Convention teaches that ZLD requires energy-intensive boiling to produce solids. Our engineers recently broke that convention and helped a mining client achieve solid salt production in a novel membrane-chiller hybrid plant using UHP-RO.
What is Zero Liquid Discharge & Why is it Important?
Nov 16th 2017
Zero liquid discharge (ZLD) is an engineering approach to water treatment where all water is recovered and contaminants are reduced to solid waste.
While many water treatment processes attempt to maximize the recovery of freshwater and minimize waste, ZLD is the most demanding target because the cost and challenges of recovery increase as the wastewater gets more concentrated. Salinity, scaling compounds, and organics all increase in concentration, which add costs associated with managing these increases. ZLD is achieved by stringing together water treatment technology that can treat wastewater as the contaminants are concentrated.
Targeting ZLD for an industrial process or facility provides a number of benefits:
- Lower waste volumes decrease the cost associated with waste management.
- Recycling water on-site lowers water acquisition costs and risk. Recycling on-site can also result in fewer treatment needs, versus treating to meet stringent environmental discharge standards.
- Reduce trucks associated with off-site wastewater disposal and their associated greenhouse gas impact and community road incident risk.
- Improve environmental performance and regulatory risk profile for future permitting.
- Some processes may recover valuable resources, for example, ammonium sulfate fertilizer or sodium chloride salt for ice melting.
Several methods of waste management are classified as ZLD, despite using different boundaries to define the point where discharge occurs. Usually, a facility or site property line that houses the industrial process is considered the border or ‘boundary condition’ where wastewater must be treated, recycled, and converted to solids for disposal to achieve zero liquid discharge.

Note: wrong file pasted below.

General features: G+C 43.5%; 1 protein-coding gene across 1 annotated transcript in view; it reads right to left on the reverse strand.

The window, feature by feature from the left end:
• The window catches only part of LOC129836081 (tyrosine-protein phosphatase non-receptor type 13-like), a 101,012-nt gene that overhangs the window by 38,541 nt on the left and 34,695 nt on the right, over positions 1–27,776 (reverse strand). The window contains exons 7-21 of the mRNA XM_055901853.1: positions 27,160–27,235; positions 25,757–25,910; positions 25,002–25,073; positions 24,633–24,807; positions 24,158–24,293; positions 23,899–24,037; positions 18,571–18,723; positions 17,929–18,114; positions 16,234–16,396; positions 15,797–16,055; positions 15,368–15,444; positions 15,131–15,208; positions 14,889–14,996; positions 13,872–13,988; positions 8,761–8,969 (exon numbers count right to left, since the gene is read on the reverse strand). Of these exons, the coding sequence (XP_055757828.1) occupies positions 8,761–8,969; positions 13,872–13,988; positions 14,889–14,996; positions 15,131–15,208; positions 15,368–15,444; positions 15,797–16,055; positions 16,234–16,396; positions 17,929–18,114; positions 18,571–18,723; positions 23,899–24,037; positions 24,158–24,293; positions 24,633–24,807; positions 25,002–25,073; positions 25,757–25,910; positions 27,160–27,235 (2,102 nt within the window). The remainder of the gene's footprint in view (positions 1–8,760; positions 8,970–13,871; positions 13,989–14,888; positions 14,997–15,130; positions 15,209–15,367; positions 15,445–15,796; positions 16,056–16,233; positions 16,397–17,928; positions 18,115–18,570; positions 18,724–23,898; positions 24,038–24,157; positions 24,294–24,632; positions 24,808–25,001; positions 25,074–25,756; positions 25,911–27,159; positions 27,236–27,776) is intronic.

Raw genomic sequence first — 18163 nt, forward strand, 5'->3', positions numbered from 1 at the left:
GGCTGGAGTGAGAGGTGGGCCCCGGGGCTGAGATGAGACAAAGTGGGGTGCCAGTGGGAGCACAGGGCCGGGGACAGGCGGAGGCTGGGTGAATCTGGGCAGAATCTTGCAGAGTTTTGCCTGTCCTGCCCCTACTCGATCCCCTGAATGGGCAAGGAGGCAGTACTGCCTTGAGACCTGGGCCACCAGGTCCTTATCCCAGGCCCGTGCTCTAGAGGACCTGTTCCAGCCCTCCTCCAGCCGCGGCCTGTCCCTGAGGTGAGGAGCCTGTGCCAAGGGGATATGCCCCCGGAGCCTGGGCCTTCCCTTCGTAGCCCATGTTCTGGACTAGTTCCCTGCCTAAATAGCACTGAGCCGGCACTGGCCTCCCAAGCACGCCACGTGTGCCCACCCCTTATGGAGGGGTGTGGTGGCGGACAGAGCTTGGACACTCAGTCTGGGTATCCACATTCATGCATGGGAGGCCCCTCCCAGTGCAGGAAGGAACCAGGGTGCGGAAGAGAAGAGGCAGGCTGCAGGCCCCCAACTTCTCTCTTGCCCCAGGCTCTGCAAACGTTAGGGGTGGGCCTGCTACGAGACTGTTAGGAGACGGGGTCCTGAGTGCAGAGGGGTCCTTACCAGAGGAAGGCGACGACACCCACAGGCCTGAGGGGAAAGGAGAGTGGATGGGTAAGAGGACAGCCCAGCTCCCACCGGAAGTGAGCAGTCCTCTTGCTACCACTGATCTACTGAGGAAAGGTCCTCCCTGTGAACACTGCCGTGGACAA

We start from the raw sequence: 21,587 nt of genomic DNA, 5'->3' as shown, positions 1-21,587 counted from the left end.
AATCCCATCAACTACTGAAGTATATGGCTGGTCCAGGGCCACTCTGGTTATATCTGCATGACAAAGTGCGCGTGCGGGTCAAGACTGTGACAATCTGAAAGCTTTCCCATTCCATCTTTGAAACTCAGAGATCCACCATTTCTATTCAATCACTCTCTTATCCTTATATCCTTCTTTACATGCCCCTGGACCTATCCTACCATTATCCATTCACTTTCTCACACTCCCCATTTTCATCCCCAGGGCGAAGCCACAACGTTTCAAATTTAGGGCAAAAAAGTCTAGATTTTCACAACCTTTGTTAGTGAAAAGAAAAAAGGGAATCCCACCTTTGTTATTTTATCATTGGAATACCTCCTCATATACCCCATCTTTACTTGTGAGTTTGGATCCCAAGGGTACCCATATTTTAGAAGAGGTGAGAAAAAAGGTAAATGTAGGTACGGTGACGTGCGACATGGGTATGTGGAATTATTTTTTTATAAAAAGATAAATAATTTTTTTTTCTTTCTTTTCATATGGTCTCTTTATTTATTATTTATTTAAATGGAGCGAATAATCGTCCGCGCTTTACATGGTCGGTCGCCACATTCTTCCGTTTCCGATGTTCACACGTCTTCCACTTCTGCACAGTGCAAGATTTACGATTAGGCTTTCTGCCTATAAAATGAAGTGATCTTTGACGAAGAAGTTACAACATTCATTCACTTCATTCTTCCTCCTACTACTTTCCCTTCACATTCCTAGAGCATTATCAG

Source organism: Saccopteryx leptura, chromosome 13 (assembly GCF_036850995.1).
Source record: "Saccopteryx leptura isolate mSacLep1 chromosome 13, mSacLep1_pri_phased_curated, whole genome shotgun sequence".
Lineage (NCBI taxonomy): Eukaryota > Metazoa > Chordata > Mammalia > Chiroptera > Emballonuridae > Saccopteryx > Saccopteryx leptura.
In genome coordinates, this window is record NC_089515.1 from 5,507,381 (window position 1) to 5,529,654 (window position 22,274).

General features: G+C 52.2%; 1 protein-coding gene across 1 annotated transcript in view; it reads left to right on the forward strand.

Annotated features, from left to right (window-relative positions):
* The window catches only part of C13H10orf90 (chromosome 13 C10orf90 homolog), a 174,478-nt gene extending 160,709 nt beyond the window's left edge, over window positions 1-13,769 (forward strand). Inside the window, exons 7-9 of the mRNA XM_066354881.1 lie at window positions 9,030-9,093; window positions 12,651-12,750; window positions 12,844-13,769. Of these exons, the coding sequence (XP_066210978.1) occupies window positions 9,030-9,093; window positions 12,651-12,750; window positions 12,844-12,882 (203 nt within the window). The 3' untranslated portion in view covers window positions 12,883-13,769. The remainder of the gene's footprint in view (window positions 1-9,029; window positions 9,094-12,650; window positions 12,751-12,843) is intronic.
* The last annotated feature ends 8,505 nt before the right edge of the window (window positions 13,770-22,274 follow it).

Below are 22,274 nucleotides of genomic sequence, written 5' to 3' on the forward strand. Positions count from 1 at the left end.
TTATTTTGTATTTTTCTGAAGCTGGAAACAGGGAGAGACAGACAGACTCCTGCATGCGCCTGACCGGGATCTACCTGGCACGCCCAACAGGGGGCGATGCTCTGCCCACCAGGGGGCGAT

Certain facilities send their liquid waste off-site for treatment, deep well disposal, or incineration and they consider this to qualify as ZLD. This approach eliminates the continuous discharge of liquids to surface waters or sewers, but can significantly increase cost.
Some engineers describe their designs as near-ZLD or minimal liquid discharge to highlight that they discharge low levels of wastewater, but these processes do not eliminate liquid in their waste. For some facilities, it may be more economical to approach but not achieve complete ZLD by concentrating brine to lower volumes. Furthermore, it may be possible to avoid the creation of liquid waste on-site through careful water conservation or by treating contaminants at their source before they can enter the main flow of water.
Why is Zero Liquid Discharge Important?
In a world where freshwater is an increasingly valuable resource, industrial processes threaten its availability on two fronts, unless the water is treated. Many industrial processes require water, and then reduce the availability of water for the environment or other processes, or alternately contaminate and release water that damages the local environment.